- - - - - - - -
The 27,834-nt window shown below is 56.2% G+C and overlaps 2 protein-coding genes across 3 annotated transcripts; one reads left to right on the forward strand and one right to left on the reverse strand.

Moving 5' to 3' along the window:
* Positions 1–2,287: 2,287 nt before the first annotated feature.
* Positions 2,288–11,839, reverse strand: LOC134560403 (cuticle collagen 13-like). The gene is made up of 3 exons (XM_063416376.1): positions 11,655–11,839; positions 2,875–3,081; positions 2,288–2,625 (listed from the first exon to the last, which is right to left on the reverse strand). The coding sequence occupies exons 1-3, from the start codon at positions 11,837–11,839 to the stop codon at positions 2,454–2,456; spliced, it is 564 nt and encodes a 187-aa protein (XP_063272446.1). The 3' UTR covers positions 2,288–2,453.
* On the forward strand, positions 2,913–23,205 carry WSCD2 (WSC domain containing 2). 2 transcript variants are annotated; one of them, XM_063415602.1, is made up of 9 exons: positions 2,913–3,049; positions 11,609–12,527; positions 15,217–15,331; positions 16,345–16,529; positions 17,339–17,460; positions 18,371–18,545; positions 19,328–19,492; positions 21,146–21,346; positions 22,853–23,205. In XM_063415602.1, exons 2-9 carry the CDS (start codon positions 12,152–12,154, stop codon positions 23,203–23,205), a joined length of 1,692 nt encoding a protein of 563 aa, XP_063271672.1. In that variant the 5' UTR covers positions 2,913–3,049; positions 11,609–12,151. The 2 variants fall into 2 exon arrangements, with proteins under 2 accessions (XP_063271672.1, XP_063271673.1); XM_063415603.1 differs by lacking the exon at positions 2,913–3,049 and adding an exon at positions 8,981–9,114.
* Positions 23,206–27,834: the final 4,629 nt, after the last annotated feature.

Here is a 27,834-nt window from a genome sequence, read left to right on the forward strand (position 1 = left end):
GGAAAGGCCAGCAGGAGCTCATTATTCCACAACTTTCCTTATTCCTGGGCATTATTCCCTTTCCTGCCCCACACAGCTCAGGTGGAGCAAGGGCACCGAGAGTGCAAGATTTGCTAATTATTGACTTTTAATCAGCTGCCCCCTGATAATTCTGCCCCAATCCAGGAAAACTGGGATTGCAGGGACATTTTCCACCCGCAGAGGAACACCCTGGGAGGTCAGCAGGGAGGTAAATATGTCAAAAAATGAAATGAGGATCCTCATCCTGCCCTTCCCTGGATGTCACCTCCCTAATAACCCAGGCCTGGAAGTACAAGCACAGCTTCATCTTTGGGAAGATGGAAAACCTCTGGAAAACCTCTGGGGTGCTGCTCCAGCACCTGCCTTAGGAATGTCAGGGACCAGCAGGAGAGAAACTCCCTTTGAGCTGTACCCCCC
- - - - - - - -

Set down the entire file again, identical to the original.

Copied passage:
The 27,834-nt window shown below is 56.2% G+C and overlaps 2 protein-coding genes across 3 annotated transcripts; one reads left to right on the forward strand and one right to left on the reverse strand.

Moving 5' to 3' along the window:
* Positions 1–2,287: 2,287 nt before the first annotated feature.
* Positions 2,288–11,839, reverse strand: LOC134560403 (cuticle collagen 13-like). The gene is made up of 3 exons (XM_063416376.1): positions 11,655–11,839; positions 2,875–3,081; positions 2,288–2,625 (listed from the first exon to the last, which is right to left on the reverse strand). The coding sequence occupies exons 1-3, from the start codon at positions 11,837–11,839 to the stop codon at positions 2,454–2,456; spliced, it is 564 nt and encodes a 187-aa protein (XP_063272446.1). The 3' UTR covers positions 2,288–2,453.
* On the forward strand, positions 2,913–23,205 carry WSCD2 (WSC domain containing 2). 2 transcript variants are annotated; one of them, XM_063415602.1, is made up of 9 exons: positions 2,913–3,049; positions 11,609–12,527; positions 15,217–15,331; positions 16,345–16,529; positions 17,339–17,460; positions 18,371–18,545; positions 19,328–19,492; positions 21,146–21,346; positions 22,853–23,205. In XM_063415602.1, exons 2-9 carry the CDS (start codon positions 12,152–12,154, stop codon positions 23,203–23,205), a joined length of 1,692 nt encoding a protein of 563 aa, XP_063271672.1. In that variant the 5' UTR covers positions 2,913–3,049; positions 11,609–12,151. The 2 variants fall into 2 exon arrangements, with proteins under 2 accessions (XP_063271672.1, XP_063271673.1); XM_063415603.1 differs by lacking the exon at positions 2,913–3,049 and adding an exon at positions 8,981–9,114.
* Positions 23,206–27,834: the final 4,629 nt, after the last annotated feature.

Here is a 27,834-nt window from a genome sequence, read left to right on the forward strand (position 1 = left end):
GGAAAGGCCAGCAGGAGCTCATTATTCCACAACTTTCCTTATTCCTGGGCATTATTCCCTTTCCTGCCCCACACAGCTCAGGTGGAGCAAGGGCACCGAGAGTGCAAGATTTGCTAATTATTGACTTTTAATCAGCTGCCCCCTGATAATTCTGCCCCAATCCAGGAAAACTGGGATTGCAGGGACATTTTCCACCCGCAGAGGAACACCCTGGGAGGTCAGCAGGGAGGTAAATATGTCAAAAAATGAAATGAGGATCCTCATCCTGCCCTTCCCTGGATGTCACCTCCCTAATAACCCAGGCCTGGAAGTACAAGCACAGCTTCATCTTTGGGAAGATGGAAAACCTCTGGAAAACCTCTGGGGTGCTGCTCCAGCACCTGCCTTAGGAATGTCAGGGACCAGCAGGAGAGAAACTCCCTTTGAGCTGTACCCCCC